Content and performance of the MiniMUGA genotyping array: A new tool to improve rigor and reproducibility in mouse research

John Sebastian Sigmon, Matthew W. Blanchard, Ralph S. Baric, Timothy A. Bell, Jennifer Brennan, Gudrun A. Brockmann, A. Wesley Burks, J. Mauro Calabrese, Kathleen M. Caron, Richard E. Cheney, Dominic Ciavatta, Frank Conlon, David B. Darr, James Faber, Craig Franklin, Timothy R. Gershon, Lisa Gralinski, Bin Gu, Christiann H. Gaines, Robert S. HaganErnest G. Heimsath, Mark T. Heise, Pablo Hock, Folami Ideraabdullah, J. Charles Jennette, Tal Kafri, Anwica Kashfeen, Mike Kulis, Vivek Kumar, Colton Linnertz, Alessandra Livraghi-Butrico, K. C. Kent Lloyd, Cathleen Lutz, Rachel M. Lynch, Terry Magnuson, Glenn K. Matsushima, Rachel McMullan, Darla R. Miller, Karen L. Mohlke, Sheryl S. Moy, Caroline E.Y. Murphy, Maya Najarian, Lori O’Brien, Abraham A. Palmer, Benjamin D. Philpot, Scott H. Randell, Laura Reinholdt, Yuyu Ren, Steve Rockwood, Allison R. Rogala, Avani Saraswatula, Christopher M. Sassetti, Jonathan C. Schisler, Sarah A. Schoenrock, Ginger D. Shaw, John R. Shorter, Clare M. Smith, Celine L. St. Pierre, Lisa M. Tarantino, David W. Threadgill, William Valdar, Barbara J. Vilen, Keegan Wardwell, Jason K. Whitmire, Lucy Williams, Mark J. Zylka, Martin T. Ferris, Leonard McMillan, Fernando Pardo Manuel de Villena

Research output: Contribution to journalArticlepeer-review

8 Scopus citations


The laboratory mouse is the most widely used animal model for biomedical research, due in part to its well-annotated genome, wealth of genetic resources, and the ability to precisely manipulate its genome. Despite the importance of genetics for mouse research, genetic quality control (QC) is not standardized, in part due to the lack of cost-effective, informative, and robust platforms. Genotyping arrays are standard tools for mouse research and remain an attractive alternative even in the era of high-throughput whole-genome sequencing. Here, we describe the content and performance of a new iteration of the Mouse Universal Genotyping Array (MUGA), MiniMUGA, an array-based genetic QC platform with over 11,000 probes. In addition to robust discrimination between most classical and wild-derived laboratory strains, MiniMUGA was designed to contain features not available in other platforms: (1) chromosomal sex determination, (2) discrimination between substrains from multiple commercial vendors, (3) diagnostic SNPs for popular laboratory strains, (4) detection of constructs used in genetically engineered mice, and (5) an easy-to-interpret report summarizing these results. In-depth annotation of all probes should facilitate custom analyses by individual researchers. To determine the performance of MiniMUGA, we genotyped 6899 samples from a wide variety of genetic backgrounds. The performance of MiniMUGA compares favorably with three previous iterations of the MUGA family of arrays, both in discrimination capabilities and robustness. We have generated publicly available consensus genotypes for 241 inbred strains including classical, wild-derived, and recombinant inbred lines. Here, we also report the detection of a substantial number of XO and XXY individuals across a variety of sample types, new markers that expand the utility of reduced complexity crosses to genetic backgrounds other than C57BL/6, and the robust detection of 17 genetic constructs. We provide preliminary evidence that the array can be used to identify both partial sex chromosome duplication and mosaicism, and that diagnostic SNPs can be used to determine how long inbred mice have been bred independently from the relevant main stock. We conclude that MiniMUGA is a valuable platform for genetic QC, and an important new tool to increase the rigor and reproducibility of mouse research.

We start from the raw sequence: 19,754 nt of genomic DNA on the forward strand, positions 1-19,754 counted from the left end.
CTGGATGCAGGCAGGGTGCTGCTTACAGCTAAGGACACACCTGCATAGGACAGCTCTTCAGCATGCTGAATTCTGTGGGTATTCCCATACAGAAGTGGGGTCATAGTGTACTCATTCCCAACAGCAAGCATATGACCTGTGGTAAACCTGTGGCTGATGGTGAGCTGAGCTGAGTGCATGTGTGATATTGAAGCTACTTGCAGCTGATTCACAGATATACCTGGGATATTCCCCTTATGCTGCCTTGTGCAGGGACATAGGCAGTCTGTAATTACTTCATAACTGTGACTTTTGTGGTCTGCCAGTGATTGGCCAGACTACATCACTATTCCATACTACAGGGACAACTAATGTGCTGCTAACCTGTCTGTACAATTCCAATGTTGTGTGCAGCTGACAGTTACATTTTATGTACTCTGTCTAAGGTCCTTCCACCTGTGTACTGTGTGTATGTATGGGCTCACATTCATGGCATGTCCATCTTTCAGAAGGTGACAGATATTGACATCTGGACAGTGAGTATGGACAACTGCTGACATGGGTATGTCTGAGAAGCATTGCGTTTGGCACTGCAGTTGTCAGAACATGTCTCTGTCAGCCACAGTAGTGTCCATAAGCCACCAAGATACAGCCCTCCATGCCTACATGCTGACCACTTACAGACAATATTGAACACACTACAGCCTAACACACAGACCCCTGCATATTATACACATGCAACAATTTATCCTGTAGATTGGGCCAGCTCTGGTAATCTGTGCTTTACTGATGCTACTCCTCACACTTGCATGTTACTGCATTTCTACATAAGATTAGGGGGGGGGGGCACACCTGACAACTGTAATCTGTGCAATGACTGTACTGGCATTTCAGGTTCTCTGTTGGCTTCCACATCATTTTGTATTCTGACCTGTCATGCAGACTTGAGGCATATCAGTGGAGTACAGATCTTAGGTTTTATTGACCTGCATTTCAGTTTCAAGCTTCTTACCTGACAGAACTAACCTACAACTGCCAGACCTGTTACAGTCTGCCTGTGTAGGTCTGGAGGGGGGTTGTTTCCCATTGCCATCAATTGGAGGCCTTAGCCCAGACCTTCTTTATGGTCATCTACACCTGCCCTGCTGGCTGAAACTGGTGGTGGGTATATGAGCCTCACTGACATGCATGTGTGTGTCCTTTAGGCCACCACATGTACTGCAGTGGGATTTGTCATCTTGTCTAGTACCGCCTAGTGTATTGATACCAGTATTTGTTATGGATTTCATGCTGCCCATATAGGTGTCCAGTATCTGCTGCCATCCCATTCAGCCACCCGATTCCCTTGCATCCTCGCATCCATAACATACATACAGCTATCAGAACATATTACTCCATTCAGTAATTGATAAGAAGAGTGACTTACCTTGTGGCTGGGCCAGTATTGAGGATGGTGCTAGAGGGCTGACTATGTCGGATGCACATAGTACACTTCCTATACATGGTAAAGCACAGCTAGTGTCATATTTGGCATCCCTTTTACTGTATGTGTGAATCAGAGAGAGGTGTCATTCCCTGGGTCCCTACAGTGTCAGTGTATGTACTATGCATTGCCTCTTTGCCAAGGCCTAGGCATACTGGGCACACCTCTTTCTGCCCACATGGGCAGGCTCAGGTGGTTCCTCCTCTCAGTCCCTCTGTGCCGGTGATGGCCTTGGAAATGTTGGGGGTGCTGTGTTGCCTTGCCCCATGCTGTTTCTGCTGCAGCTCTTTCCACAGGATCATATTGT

Original languageEnglish (US)
Pages (from-to)905-930
Number of pages26
Issue number4
StatePublished - Dec 2020


  • Chromosomal sex
  • Diagnostic SNPs
  • Genetic background
  • Genetic constructs
  • Genetic QC
  • Substrains

ASJC Scopus subject areas

  • Genetics


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